Exploring Linderhof Palace Park
Set against an alpine backdrop along the rolling Bavarian countryside in Germany is a splendid palace with an amazing park. We spent part of the day visiting the fairytale castle of Neuschwanstein but we also managed to explore the grounds of nearby Linderhof Palace. Come along with us and discover this royal gem.
King Ludwig II was a young king who ruled Bavaria for over 20 years before he was declared insane and drowned mysteriously soon after. Ludwig was a dreamer but with limited powers as a monarch. The eccentric king created three extravagant castles including Neuschwanstein Castle. Linderhof is the smallest but the only one finished and where he stayed the most.
Ludwig was a recluse. So, it was no surprise that Linderhof was set on a secluded area surrounded by forests and hills in the Graswang valley. This was one of his retreats and where he escaped into his fantasy worlds. The palace cannot be seen from the main road or the parking lot. The ticket center, hotel, restaurants and stores are in a small quad. It’s another 5-10 minute walk to the palace on a paved trail.
Along the way, we found these swans on a pond. They were lovely greeters to this enchanting setting.
Linderhof didn’t have towers and turrets and was smaller than many royal homes we’ve seen. The palace was built where Ludwig’s father’s hunting lodge once stood. This was the front portion of the palace.
Ludwig wanted to make this residence into a mini-Versailles since he was enamored with France’s Sun King Louis XIV. It was initially planned as a “modest villa” but turned into an ornate Rococo palace resembling some of the smaller French palaces.
We didn’t get to tour the palace interior due to poor time management. We were enjoying walking around the painted houses in Oberammergau so much that we lost track of time. But, we decided to do the 20-minute drive anyway to Linderhof to see the grounds that were still open and also free.
The palace’s interior can only be seen through tours which are offered in various languages and goes through 10 rooms. Like the other castles, no picture taking is allowed inside. We would have loved to see the extravagant Hall of Mirrors room.
The details on the palace exterior were also beautiful. The reliefs and statues on the building were built to honor the Bavarian monarchy. But, the inside was Ludwig’s imaginary, world and homage to Louis XIV.
The Park and Gardens
While the palace may have been the main attraction of the estate, the park and gardens played a large supporting role to make this one of Bavaria’s most beautiful places. The formal garden was made of large basin and fountain with gilded statues in the center. The fountain shoots 98 feet up into the air but it was probably shut off late in the day since we never saw it.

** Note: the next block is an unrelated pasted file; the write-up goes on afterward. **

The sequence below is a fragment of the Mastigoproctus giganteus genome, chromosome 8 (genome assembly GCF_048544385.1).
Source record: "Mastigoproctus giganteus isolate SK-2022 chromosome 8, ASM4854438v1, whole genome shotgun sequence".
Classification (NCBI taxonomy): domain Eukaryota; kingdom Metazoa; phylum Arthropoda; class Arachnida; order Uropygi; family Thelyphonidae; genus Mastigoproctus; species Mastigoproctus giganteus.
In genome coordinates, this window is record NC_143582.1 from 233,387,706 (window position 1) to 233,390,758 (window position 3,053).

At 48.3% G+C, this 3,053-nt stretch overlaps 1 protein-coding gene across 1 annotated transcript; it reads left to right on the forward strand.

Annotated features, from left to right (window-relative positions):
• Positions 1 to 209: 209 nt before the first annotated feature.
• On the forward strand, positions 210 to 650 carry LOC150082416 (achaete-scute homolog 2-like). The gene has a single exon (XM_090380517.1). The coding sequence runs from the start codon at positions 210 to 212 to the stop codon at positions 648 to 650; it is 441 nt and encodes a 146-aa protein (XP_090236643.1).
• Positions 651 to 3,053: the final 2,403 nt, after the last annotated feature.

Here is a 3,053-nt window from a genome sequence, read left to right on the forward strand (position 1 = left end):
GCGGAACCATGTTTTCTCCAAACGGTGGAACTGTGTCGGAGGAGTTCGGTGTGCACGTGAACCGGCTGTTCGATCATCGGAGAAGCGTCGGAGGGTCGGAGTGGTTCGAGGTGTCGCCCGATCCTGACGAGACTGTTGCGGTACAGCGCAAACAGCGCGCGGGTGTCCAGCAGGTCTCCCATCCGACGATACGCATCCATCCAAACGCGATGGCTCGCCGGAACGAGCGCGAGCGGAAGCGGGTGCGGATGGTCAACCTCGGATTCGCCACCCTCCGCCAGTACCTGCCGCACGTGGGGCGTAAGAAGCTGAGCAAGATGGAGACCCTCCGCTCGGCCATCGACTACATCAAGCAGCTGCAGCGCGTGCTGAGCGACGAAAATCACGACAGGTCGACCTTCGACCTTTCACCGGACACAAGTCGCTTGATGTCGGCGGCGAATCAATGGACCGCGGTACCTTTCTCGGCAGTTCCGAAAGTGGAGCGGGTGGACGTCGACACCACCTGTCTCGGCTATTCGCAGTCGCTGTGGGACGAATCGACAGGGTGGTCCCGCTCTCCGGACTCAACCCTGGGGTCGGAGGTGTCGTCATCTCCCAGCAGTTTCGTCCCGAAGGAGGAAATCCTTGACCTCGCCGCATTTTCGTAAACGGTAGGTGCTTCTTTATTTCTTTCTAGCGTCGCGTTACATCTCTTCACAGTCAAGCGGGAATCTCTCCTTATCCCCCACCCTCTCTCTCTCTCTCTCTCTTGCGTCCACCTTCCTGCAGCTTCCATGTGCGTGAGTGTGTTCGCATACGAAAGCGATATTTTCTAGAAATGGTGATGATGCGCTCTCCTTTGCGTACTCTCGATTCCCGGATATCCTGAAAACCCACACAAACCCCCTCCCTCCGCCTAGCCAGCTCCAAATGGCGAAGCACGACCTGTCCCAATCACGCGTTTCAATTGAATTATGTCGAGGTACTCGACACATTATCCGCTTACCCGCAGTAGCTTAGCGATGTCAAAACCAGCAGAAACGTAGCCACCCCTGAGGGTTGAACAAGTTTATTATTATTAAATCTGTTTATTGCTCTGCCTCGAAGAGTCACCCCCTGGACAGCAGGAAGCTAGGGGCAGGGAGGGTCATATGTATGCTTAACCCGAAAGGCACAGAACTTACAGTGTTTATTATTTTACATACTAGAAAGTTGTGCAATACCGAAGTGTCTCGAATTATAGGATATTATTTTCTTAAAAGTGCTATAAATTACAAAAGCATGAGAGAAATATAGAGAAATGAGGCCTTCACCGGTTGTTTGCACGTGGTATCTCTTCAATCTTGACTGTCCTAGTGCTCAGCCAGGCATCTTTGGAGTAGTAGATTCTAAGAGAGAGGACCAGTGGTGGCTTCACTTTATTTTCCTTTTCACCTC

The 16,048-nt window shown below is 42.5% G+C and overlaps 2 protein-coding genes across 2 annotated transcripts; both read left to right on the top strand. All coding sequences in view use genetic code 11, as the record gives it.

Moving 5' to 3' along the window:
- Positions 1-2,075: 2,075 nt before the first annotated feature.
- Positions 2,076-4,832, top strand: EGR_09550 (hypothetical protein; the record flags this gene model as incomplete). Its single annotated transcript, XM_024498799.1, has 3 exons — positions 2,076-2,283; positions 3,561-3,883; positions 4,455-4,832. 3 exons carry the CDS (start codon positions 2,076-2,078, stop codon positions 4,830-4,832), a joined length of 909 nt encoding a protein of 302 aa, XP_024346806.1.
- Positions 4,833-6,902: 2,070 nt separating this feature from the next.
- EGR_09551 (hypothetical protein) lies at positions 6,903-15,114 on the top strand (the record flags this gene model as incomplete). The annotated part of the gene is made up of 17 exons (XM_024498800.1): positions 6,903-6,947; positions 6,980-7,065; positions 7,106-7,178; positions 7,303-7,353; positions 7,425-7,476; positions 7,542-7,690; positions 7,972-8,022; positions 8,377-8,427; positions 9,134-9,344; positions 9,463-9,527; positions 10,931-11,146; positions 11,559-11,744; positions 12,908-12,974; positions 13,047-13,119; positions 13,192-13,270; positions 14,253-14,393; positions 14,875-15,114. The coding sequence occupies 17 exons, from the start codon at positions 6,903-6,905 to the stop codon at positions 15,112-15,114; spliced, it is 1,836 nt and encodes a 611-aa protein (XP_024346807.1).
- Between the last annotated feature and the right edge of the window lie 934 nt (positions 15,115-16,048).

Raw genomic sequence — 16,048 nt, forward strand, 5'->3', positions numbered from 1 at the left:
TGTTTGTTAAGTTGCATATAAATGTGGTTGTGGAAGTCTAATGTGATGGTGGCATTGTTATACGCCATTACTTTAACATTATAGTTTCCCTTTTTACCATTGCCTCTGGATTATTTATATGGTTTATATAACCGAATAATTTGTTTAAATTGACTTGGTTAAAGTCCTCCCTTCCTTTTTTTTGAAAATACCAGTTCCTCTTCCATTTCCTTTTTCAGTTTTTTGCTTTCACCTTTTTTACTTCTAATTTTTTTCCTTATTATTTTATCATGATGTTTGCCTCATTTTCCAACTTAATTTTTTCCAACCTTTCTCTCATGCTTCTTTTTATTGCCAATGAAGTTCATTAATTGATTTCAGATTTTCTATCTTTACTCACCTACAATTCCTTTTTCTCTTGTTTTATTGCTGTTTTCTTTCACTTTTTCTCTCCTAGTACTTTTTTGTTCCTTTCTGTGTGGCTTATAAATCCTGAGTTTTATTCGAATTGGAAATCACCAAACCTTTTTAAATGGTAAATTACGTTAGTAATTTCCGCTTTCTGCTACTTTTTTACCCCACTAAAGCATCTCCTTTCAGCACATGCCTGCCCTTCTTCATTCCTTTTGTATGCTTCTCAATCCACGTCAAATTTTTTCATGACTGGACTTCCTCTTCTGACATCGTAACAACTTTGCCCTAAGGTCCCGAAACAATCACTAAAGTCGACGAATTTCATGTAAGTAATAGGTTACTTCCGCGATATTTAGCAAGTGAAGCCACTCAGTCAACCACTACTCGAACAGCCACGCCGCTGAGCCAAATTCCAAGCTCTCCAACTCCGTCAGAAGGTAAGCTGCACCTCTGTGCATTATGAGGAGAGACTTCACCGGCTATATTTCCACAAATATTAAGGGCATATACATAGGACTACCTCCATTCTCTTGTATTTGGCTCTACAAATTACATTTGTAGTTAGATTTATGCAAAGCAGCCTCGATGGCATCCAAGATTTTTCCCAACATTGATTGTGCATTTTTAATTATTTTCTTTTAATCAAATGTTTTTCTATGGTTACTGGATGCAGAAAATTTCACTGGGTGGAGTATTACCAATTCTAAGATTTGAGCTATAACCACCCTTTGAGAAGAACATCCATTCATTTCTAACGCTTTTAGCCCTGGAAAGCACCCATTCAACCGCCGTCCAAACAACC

Behind it were three terraced gardens with a round temple as its crowning glory. A huge, 300-year-old linden tree to the right ,which this castle was named, still prominently stands. There was once a platform built into the branches where Ludwig ate a few times.
Ludwig’s garden designer, Carl von Effner, largely made the Linderhof Palace Park possible while fulfilling the king’s requirements of a mini-Versailles park. A very satisfied and happy Ludwig raised Effner to nobility status. I’d say it was much deserved seeing this magnificent finished park grounds.
There were pockets of gardens and flower beds surrounding the palace and everything was in full bloom during our summer visit. The west ornamental garden was enclosed in high hedges with a gilded fountain in the center. The statues depicting the four seasons surround it.
Behind the palace was garden with miniature waterfalls cascading down over 30 marble steps. The Neptune Fountain was at the bottom to gather the water flow. There was a Music Pavilion at the top with much of the countryside and majestic mountains behind it.
Some were a bit whimsical that made us smile.
My silly boy couldn’t resist pretending to drink from this cherub fountain.
The park also had other structures where Ludwig escaped to like Hunding’s Hut, the Moorish Kiosk, Moroccan House and St. Anne’s Chapel where he usually attended mass. But, the most popular attraction for visitors was the artificial Grotto. Unfortunately, it was part of the palace-guided tour and we couldn’t get in. Colored lights, flower garlands surround a small lake with a shell-shaped boat where Ludwig was once rowed around the lake.
Despite not doing the palace tour and seeing some of the other ground structures, it was a worthwhile trip to see Linderhof’s exterior and grounds. There was still so much to this area we have yet to see including more of Linderhof Palace so we would love to return.The sprawling park made this more kid-friendly than Ludwig’s other castles. My kids loved all the space to run around in the royal gardens. We hope you get the chance to explore Linderhof during a Bavarian visit.
- Check the times for the last tour. Tour tickets must be purchased at the ticket center (by the shops) before walking to the palace.
- Admission Price: 8.50 euros for adults and children were free. The park buildings have separate admission prices or a combination ticket can be purchased.
- Buy the 14-day Bavarian Pass which allows free entry to over 40 attractions and covers Linderhof. Family pass – 40 euro ($54 US).
- Use the restrooms before walking to the castle as there are no facilities at or near the palace.
- Tours are available in German and English and last about 25 minutes for the palace and 10 minutes for the grotto.
- Opening hours: April to mid-October daily from 9AM to 6PM; mid-Oct to March from 10AM – 4PM; Only the palace can be visited during winter.
- Go early or late. We had some areas of the grounds all to ourselves with no tour buses around.
*Have you visited Linderhof or Ludwig’s other castles?